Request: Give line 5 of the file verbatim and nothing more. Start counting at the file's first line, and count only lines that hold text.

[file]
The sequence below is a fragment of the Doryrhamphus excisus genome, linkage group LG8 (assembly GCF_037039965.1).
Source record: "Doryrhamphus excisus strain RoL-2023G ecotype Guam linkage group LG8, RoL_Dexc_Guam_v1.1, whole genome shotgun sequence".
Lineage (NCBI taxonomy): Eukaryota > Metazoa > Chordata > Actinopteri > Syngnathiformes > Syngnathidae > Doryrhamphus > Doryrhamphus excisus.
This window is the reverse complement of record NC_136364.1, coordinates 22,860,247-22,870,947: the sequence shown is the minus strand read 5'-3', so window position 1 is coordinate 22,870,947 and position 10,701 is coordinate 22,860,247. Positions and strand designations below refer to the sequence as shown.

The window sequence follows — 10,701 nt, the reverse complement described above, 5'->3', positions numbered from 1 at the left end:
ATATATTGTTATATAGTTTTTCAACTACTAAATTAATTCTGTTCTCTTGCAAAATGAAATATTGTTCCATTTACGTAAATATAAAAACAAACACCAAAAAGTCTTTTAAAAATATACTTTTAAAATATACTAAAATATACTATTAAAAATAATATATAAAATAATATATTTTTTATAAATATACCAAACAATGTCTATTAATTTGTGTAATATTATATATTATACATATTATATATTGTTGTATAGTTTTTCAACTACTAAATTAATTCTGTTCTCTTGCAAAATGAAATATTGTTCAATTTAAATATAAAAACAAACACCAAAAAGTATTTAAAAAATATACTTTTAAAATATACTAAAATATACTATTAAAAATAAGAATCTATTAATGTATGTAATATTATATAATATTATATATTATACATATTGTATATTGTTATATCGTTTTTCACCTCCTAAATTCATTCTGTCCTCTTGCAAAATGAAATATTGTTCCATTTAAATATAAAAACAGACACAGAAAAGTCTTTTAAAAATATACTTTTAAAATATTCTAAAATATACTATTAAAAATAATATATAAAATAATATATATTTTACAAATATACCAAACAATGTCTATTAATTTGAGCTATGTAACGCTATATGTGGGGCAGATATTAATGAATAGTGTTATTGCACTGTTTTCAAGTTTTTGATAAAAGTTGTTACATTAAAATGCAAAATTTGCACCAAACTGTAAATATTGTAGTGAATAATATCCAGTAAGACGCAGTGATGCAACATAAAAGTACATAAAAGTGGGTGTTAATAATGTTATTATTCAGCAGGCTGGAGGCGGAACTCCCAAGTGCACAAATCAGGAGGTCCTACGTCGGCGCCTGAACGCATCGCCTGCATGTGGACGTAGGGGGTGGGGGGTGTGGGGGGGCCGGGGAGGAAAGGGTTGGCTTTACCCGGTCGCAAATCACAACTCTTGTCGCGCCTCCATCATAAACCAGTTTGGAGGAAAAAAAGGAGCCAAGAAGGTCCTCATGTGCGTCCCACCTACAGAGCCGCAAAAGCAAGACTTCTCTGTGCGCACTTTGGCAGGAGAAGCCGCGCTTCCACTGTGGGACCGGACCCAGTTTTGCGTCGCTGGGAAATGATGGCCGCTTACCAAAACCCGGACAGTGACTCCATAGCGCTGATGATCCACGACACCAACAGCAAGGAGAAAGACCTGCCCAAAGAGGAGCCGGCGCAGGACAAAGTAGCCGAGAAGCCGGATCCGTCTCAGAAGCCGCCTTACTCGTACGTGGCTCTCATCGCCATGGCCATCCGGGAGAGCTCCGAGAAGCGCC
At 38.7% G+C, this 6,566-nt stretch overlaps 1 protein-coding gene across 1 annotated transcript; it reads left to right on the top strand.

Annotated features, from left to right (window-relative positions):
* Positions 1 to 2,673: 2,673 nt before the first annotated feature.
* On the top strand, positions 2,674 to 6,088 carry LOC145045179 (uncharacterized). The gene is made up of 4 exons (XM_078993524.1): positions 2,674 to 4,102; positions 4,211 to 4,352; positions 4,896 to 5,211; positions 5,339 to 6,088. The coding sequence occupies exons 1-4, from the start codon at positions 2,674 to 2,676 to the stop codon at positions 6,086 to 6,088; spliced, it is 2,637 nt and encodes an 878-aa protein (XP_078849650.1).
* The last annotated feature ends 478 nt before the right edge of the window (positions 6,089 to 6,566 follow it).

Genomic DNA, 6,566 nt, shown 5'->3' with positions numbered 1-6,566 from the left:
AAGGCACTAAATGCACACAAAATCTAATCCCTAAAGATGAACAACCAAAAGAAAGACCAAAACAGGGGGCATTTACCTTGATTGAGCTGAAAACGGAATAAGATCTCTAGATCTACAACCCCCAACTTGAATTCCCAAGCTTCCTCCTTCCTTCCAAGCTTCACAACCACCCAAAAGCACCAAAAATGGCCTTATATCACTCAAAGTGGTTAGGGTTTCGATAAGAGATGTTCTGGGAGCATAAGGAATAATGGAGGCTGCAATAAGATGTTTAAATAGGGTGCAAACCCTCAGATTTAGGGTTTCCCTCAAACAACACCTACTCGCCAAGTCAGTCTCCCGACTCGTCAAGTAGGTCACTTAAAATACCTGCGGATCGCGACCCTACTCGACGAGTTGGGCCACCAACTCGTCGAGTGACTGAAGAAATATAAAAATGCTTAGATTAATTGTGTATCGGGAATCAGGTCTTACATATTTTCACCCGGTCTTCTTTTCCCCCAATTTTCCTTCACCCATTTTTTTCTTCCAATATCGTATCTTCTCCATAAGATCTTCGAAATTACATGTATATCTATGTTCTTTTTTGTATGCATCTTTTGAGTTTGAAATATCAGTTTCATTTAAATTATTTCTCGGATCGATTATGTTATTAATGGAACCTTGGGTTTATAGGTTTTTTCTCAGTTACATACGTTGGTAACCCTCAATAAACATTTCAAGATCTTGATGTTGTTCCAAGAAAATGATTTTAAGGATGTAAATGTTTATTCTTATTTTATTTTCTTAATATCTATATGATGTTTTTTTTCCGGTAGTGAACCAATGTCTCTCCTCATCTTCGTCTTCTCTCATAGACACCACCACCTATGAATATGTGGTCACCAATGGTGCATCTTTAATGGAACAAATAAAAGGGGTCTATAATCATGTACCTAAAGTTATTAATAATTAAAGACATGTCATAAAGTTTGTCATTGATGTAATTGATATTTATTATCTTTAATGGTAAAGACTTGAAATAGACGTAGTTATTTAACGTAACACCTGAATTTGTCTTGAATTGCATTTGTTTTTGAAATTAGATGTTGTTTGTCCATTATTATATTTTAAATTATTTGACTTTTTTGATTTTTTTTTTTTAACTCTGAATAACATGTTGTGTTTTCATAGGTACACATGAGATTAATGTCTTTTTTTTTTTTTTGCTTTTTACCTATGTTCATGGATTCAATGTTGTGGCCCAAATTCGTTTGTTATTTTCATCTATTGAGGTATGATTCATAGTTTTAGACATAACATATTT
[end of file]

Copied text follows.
The window sequence follows — 10,701 nt, the reverse complement described above, 5'->3', positions numbered from 1 at the left end: